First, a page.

Libertarians view Amash as potential 2020 game changer for party
Rep. Justin Amash (I-Mich.) has reignited speculation that he’ll run for president, sparking excitement among Libertarians who view him as their best shot at breaking through on the national stage in 2020.
Amash has been flirting with a third-party White House bid for months now, but he’ll have to make a decision soon, with the Libertarian Party nominating convention coming up in late May.
With no high-profile name at the front of the pack, Libertarians are salivating over the prospect of having a sitting member of Congress at the top of their ticket.
They’ve been organizing pressure campaigns in Facebook groups and on Twitter to convince Amash to take the plunge. Top party officials say their phones are exploding with messages from excited party members asking them if they know anything about Amash’s plans.
“He’s toyed with this before and every time he does there’s a lot of excitement from within the Liberty movement,” said Joe Hunter, communications director for former New Mexico Gov. Gary Johnson’s Libertarian presidential run in 2016 and former Massachusetts Gov. Bill Weld’s (R) protest campaign against President Trump for the 2020 Republican nomination.
“He’d be acceptable to a lot of Libertarians, but also to a lot of those ‘Never Trump’ Republicans,” Hunter said. “Of all the candidates out there, he’s at the top of the list of those that can bring us to a tipping point, where a third party or independent candidate convinces the media and donors that he or she can be relevant and have an impact on the race.”
Former South Carolina Gov. Mark Sanford (R), who briefly ran in the 2020 GOP primary against Trump, said he believes Amash would be a viable candidate who could pull voters from the left and the right.
“You look at the fastest growth out there in the political field, it’s on the independent side, it’s not with a traditional Republican or Democrat,” Sanford said.
Amash has been a consistent Trump critic, and last year he became the first Republican member of Congress to support impeachment proceedings against the president.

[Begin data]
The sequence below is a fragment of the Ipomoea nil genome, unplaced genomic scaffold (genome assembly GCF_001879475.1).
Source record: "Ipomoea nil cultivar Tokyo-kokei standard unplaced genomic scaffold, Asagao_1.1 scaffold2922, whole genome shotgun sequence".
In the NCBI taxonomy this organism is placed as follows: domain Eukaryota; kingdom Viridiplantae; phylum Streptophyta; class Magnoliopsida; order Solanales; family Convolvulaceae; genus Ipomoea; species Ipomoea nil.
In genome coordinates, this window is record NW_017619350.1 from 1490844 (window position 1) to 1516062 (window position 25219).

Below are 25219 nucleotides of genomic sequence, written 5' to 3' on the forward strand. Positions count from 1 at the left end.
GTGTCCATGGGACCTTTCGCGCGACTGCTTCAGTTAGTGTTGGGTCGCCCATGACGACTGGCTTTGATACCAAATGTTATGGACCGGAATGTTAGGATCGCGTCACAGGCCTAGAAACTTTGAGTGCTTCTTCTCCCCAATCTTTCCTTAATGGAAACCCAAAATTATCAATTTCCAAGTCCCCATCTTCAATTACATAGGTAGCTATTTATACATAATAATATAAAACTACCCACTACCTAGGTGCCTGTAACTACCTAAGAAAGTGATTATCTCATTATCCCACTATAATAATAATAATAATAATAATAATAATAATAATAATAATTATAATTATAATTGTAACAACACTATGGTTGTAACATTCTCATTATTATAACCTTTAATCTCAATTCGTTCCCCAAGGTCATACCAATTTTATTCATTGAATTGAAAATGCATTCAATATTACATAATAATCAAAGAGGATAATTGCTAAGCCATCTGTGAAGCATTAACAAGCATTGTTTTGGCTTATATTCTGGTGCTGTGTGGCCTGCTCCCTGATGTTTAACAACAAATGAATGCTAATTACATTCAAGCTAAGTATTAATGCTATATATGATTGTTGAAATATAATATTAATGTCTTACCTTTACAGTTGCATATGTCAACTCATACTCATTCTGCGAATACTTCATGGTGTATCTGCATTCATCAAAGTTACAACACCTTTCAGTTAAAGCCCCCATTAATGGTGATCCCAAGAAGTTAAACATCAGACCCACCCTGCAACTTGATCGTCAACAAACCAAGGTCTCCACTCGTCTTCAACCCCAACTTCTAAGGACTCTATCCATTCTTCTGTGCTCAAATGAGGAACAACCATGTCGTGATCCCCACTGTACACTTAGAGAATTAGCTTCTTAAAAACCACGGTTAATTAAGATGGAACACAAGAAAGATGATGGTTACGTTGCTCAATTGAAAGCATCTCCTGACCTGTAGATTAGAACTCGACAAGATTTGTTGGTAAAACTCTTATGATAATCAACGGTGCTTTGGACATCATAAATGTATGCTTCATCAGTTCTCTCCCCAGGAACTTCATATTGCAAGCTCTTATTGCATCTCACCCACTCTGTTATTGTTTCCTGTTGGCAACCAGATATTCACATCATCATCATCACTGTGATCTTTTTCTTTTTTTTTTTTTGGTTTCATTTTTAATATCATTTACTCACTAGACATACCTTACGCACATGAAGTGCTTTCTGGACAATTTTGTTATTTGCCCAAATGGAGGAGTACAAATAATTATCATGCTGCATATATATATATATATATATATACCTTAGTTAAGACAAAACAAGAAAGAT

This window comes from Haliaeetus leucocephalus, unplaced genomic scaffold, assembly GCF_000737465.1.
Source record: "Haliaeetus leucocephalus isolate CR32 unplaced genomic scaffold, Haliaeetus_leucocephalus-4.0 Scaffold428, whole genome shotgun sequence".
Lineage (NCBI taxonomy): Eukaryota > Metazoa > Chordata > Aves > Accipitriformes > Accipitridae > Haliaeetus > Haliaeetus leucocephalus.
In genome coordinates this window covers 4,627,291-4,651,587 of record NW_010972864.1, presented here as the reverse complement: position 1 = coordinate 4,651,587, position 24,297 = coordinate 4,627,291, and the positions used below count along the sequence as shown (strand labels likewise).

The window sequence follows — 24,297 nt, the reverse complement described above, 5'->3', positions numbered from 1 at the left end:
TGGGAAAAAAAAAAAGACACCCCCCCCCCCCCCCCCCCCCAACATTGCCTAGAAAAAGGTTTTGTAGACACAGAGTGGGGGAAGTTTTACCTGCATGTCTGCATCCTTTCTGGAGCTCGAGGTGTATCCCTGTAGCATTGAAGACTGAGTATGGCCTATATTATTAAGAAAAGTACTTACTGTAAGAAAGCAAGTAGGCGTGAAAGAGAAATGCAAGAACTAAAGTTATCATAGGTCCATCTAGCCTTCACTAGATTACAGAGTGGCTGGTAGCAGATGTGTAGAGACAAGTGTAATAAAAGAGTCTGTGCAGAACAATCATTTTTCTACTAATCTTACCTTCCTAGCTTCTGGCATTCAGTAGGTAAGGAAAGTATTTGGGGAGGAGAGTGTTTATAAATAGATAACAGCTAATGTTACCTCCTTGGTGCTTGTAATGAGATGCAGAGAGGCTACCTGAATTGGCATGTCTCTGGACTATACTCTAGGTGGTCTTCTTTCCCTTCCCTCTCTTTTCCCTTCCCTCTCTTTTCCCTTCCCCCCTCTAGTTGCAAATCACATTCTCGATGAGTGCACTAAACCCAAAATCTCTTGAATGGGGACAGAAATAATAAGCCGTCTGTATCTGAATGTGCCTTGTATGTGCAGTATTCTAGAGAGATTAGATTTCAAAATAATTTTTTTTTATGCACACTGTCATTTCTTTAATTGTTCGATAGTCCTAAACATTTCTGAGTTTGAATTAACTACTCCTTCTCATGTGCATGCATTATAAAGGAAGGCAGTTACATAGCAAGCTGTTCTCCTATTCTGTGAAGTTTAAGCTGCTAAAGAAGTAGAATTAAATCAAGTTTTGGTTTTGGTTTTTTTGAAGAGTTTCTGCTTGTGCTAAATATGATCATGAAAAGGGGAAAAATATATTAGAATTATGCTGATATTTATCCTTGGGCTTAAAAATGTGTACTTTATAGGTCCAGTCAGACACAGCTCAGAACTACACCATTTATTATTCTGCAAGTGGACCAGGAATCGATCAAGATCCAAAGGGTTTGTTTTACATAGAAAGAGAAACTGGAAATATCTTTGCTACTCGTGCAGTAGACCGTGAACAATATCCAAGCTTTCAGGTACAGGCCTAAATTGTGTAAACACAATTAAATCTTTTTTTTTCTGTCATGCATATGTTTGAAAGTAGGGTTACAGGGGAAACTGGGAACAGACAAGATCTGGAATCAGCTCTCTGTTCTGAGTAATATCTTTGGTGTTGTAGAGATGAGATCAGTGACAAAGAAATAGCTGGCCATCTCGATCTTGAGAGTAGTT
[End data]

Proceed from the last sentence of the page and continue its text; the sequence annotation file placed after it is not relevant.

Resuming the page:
Shortly after, he left the party, registered as an Independent and accused the GOP of abandoning its conservative principles to accommodate Trump.
Amash is seeking reelection as an Independent, but his House seat has attracted a handful of Republican candidates eager to see him ousted. They’re led by Peter Meijer, a military veteran and the grandson of Fred Meijer, whose grocery store chain is a Michigan institution.
Over the past week, Amash has tweeted his frustration with the two major party candidates, Trump and former Vice President Joe Biden.
“Trump versus Biden is not the contest America deserves or the one it needs right now,” Amash said.
Trump’s statement that he has “total authority” over the governors in dictating the nation’s coronavirus response appeared to be a breaking point for Amash.
“Americans who believe in limited government deserve another option … I’m looking closely at it this week,” he said.
Amash did not return a request for comment, and Libertarian Party officials interviewed by The Hill said they had not heard from him.
Amash has described himself as a libertarian in the past, and it would be near-impossible for him to meet deadlines to get on the ballot in most states as an independent.